This one came from me, with help from our Cambodian teammates at our sister publication Focus. Here in Phnom Penh, a major new land reclamation project is taking shape in the Mekong River. The infill is called Koh Pich II, the twin of the existing Koh Pich, and much like its older sibling, the new island is built under murky circumstances.
The Rohingya refugees may be in some of the most dire straits of any refugee population across the world. Now, in Indonesia, they and other refugees once hoping for a home in Australia are languishing, waiting for something to change. Rohingya journalist JN Joniad, himself living in limbo in Indonesia, wrote in to tell us about the community’s recent push for better medical care. An important read from this community.
For Thailand’s democracy movement, nothing is guaranteed. But protesters may do well to look to countries like Belarus and Ukraine to see what path authoritarian states often follow as they struggle to survive. Academic contributor Mark S. Cogan, of Kansai Gaidai University in Japan, sent us this insightful piece of comparative political analysis.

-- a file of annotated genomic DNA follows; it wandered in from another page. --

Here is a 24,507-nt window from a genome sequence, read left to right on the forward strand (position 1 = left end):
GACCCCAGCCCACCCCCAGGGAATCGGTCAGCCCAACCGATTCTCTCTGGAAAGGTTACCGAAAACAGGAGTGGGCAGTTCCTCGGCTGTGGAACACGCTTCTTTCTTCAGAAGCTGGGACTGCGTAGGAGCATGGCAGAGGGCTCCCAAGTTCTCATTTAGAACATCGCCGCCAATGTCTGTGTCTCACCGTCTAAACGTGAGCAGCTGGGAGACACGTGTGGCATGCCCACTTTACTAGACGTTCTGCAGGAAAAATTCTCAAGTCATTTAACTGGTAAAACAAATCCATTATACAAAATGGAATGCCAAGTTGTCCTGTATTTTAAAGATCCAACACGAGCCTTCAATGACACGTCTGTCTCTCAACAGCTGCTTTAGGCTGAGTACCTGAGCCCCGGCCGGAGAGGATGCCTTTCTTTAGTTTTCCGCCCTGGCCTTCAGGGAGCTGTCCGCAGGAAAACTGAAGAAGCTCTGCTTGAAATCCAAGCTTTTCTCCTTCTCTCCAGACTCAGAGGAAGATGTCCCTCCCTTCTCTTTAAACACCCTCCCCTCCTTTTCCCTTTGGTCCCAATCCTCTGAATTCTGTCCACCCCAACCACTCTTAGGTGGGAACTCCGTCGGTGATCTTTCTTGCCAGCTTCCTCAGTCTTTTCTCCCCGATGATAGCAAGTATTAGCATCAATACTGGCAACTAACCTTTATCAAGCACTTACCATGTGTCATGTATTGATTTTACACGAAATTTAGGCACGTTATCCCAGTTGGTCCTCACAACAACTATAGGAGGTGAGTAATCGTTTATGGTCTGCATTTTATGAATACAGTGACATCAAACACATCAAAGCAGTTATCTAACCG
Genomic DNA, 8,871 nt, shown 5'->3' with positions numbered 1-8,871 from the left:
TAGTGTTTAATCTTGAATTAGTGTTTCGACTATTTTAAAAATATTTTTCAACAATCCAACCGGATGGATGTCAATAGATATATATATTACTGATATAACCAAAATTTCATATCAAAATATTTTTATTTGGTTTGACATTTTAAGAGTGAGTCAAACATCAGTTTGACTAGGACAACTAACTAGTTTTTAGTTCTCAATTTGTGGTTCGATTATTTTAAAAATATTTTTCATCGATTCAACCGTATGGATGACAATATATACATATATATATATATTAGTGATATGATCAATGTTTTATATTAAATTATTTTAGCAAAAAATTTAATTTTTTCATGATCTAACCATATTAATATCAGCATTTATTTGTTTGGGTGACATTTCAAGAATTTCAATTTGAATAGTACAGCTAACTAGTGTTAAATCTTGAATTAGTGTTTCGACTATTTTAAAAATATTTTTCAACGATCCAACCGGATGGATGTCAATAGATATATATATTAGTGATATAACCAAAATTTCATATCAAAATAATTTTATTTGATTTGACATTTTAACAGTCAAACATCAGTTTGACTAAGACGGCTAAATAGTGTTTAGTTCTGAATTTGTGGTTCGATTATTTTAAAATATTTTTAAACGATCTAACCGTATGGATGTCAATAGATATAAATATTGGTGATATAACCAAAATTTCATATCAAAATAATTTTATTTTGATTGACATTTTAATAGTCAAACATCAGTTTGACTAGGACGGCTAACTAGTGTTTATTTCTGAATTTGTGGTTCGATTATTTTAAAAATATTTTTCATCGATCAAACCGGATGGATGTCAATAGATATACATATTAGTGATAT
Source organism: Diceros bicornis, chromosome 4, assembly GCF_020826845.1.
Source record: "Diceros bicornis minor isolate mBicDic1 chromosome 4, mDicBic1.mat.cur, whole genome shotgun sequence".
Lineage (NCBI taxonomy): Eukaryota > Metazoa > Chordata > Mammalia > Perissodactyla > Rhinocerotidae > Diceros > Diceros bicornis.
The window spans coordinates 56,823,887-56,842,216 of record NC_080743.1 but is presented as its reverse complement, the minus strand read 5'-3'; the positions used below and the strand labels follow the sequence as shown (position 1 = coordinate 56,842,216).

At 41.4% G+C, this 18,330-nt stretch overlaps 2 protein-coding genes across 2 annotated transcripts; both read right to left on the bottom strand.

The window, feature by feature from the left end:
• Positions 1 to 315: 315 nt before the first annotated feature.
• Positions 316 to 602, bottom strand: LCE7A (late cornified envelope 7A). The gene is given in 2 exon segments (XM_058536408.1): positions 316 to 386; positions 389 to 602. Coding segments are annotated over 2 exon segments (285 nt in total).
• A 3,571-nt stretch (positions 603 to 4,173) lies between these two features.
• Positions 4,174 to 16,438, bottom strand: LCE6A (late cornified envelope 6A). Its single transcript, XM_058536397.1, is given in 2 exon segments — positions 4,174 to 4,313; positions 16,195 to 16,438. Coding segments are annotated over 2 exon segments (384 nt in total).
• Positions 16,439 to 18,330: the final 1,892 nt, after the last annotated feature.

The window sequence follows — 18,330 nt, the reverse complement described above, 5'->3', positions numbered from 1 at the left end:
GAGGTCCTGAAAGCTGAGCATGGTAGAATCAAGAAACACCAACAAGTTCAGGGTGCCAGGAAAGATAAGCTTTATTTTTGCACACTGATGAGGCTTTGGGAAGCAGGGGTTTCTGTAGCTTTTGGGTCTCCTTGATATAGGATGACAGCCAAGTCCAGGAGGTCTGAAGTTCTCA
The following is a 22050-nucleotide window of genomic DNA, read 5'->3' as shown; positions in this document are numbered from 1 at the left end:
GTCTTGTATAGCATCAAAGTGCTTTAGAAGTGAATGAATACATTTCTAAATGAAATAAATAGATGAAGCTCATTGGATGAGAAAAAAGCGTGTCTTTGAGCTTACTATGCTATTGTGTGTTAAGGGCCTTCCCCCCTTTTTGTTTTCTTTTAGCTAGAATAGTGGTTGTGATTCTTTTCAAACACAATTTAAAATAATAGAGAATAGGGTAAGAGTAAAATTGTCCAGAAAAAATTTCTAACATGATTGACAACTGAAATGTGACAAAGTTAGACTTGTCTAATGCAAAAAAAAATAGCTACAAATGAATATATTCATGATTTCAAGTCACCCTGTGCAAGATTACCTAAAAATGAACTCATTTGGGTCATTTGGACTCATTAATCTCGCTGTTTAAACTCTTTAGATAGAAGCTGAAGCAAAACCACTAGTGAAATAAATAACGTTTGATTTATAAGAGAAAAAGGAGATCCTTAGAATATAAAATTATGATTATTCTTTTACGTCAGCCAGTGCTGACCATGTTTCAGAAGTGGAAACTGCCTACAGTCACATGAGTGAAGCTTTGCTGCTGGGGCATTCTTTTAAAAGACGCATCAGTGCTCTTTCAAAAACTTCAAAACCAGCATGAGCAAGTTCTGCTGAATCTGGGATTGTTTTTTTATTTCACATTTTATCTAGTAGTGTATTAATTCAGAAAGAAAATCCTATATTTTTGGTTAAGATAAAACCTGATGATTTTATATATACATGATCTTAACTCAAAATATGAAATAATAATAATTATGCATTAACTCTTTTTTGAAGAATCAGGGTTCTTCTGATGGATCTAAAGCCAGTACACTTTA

Land rights can be tenuous in Vietnam, where all land is officially owned by the state. With that context, a long-running land conflict at Dong Tam, a village outside Hanoi neighbouring a military base, has presented a rare public demonstration of violent dissent against authorities. Villagers there clashed with police earlier this year, resulting in multiple deaths including the alleged killing of three police officers. Now, two village men charged in leading the resistance against police have been sentenced to death for their role in the clash. Contributor Jake Black presents us with this piece of reported analysis on the symbolic weight of Dong Tam.
If resistance is the theme, then we need to go online to see it in all its forms. Kimkong Heng, visiting senior fellow at the Cambodian Institute for Cooperation and Peace, points to digital mobilisation in Thailand to implore the youth of his country to take to the virtual streets to educate, organise and make positive changes in Cambodia.
Education is power, so there’s ample reason to sit up and notice when it’s denied to members of society. In partnership with educational organisation Caring for Cambodia, Globe reporter Alexi Demetriadi went to Siem Reap to learn more about the work being done to promote girls and women in education.
With rural communities along the Mekong living at the mercy of the geopolitical whims of nations controlling the river’s flow and development, attempts are being made to band these disparate people together to regain control over their fate.